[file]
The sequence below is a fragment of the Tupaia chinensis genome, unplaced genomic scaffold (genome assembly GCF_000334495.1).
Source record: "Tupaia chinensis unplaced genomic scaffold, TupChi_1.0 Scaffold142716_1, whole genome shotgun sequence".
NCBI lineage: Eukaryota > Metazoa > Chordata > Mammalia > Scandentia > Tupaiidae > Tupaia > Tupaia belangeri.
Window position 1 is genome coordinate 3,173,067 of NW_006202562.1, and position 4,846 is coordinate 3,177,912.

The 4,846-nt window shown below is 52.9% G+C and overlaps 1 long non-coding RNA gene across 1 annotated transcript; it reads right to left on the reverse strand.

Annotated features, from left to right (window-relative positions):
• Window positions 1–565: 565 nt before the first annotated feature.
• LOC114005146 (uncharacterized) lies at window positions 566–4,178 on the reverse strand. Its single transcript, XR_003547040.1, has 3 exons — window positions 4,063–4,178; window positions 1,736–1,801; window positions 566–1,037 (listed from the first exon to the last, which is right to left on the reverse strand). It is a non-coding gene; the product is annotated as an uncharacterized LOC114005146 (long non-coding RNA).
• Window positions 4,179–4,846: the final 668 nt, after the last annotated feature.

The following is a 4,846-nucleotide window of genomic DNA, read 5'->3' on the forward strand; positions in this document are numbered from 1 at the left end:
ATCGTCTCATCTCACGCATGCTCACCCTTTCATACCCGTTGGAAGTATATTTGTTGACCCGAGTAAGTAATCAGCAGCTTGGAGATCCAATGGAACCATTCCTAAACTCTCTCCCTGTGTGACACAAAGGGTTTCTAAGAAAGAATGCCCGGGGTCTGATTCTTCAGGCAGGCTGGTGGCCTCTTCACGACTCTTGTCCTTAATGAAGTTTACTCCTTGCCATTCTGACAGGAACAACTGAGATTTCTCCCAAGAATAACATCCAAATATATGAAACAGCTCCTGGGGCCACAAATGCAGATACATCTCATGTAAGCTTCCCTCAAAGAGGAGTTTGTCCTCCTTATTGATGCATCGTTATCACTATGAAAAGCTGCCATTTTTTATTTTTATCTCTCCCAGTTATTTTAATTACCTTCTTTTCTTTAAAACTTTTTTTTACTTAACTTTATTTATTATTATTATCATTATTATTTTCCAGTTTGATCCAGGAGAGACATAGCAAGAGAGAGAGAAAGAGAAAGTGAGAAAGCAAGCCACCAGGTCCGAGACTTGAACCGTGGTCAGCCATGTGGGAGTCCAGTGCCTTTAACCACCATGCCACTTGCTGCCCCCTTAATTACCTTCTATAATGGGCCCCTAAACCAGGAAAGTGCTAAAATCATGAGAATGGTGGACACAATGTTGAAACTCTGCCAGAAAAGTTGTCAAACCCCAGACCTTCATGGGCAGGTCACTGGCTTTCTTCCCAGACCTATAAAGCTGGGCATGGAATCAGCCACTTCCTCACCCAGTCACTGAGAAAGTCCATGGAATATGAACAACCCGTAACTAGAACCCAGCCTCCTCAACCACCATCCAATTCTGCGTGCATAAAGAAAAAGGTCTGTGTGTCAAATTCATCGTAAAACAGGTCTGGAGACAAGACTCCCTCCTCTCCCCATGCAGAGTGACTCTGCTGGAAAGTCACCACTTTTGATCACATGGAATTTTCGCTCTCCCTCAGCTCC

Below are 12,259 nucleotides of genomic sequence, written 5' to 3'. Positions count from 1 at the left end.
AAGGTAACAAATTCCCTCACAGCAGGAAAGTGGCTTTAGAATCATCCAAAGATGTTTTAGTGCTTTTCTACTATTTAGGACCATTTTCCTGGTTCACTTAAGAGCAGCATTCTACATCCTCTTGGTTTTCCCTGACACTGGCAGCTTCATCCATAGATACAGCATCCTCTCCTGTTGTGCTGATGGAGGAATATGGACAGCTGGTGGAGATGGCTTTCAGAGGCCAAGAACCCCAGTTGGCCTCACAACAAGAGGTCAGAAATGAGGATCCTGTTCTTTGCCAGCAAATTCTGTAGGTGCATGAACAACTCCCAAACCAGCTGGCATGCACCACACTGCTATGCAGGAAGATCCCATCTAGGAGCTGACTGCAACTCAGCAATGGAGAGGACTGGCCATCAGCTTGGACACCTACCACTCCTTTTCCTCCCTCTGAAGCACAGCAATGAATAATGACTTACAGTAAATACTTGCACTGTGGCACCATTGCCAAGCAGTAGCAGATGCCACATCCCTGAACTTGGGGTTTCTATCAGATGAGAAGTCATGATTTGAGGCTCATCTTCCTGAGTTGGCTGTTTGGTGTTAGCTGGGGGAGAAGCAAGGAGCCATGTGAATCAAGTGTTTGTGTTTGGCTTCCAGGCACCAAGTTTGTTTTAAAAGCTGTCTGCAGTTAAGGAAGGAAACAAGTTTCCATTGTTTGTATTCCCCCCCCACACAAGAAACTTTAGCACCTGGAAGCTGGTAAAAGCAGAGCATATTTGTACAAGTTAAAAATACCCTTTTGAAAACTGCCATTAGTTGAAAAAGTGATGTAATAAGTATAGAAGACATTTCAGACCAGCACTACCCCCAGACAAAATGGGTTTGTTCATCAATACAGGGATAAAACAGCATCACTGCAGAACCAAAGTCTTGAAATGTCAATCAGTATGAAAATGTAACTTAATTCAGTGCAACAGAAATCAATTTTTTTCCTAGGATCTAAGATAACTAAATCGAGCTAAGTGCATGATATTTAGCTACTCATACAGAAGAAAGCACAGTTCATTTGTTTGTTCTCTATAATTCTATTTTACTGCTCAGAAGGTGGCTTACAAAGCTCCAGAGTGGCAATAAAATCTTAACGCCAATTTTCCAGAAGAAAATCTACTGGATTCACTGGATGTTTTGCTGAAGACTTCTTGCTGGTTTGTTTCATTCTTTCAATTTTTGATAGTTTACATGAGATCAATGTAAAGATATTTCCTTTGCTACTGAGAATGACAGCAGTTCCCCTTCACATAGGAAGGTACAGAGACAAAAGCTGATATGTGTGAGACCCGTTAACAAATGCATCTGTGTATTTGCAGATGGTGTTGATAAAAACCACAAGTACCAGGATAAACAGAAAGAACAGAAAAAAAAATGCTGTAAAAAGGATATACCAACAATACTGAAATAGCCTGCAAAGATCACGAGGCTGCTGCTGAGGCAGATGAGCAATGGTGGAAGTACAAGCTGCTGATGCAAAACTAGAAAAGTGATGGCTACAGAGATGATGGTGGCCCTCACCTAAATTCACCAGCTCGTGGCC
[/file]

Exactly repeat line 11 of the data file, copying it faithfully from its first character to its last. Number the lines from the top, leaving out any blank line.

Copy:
ATCGTCTCATCTCACGCATGCTCACCCTTTCATACCCGTTGGAAGTATATTTGTTGACCCGAGTAAGTAATCAGCAGCTTGGAGATCCAATGGAACCATTCCTAAACTCTCTCCCTGTGTGACACAAAGGGTTTCTAAGAAAGAATGCCCGGGGTCTGATTCTTCAGGCAGGCTGGTGGCCTCTTCACGACTCTTGTCCTTAATGAAGTTTACTCCTTGCCATTCTGACAGGAACAACTGAGATTTCTCCCAAGAATAACATCCAAATATATGAAACAGCTCCTGGGGCCACAAATGCAGATACATCTCATGTAAGCTTCCCTCAAAGAGGAGTTTGTCCTCCTTATTGATGCATCGTTATCACTATGAAAAGCTGCCATTTTTTATTTTTATCTCTCCCAGTTATTTTAATTACCTTCTTTTCTTTAAAACTTTTTTTTACTTAACTTTATTTATTATTATTATCATTATTATTTTCCAGTTTGATCCAGGAGAGACATAGCAAGAGAGAGAGAAAGAGAAAGTGAGAAAGCAAGCCACCAGGTCCGAGACTTGAACCGTGGTCAGCCATGTGGGAGTCCAGTGCCTTTAACCACCATGCCACTTGCTGCCCCCTTAATTACCTTCTATAATGGGCCCCTAAACCAGGAAAGTGCTAAAATCATGAGAATGGTGGACACAATGTTGAAACTCTGCCAGAAAAGTTGTCAAACCCCAGACCTTCATGGGCAGGTCACTGGCTTTCTTCCCAGACCTATAAAGCTGGGCATGGAATCAGCCACTTCCTCACCCAGTCACTGAGAAAGTCCATGGAATATGAACAACCCGTAACTAGAACCCAGCCTCCTCAACCACCATCCAATTCTGCGTGCATAAAGAAAAAGGTCTGTGTGTCAAATTCATCGTAAAACAGGTCTGGAGACAAGACTCCCTCCTCTCCCCATGCAGAGTGACTCTGCTGGAAAGTCACCACTTTTGATCACATGGAATTTTCGCTCTCCCTCAGCTCC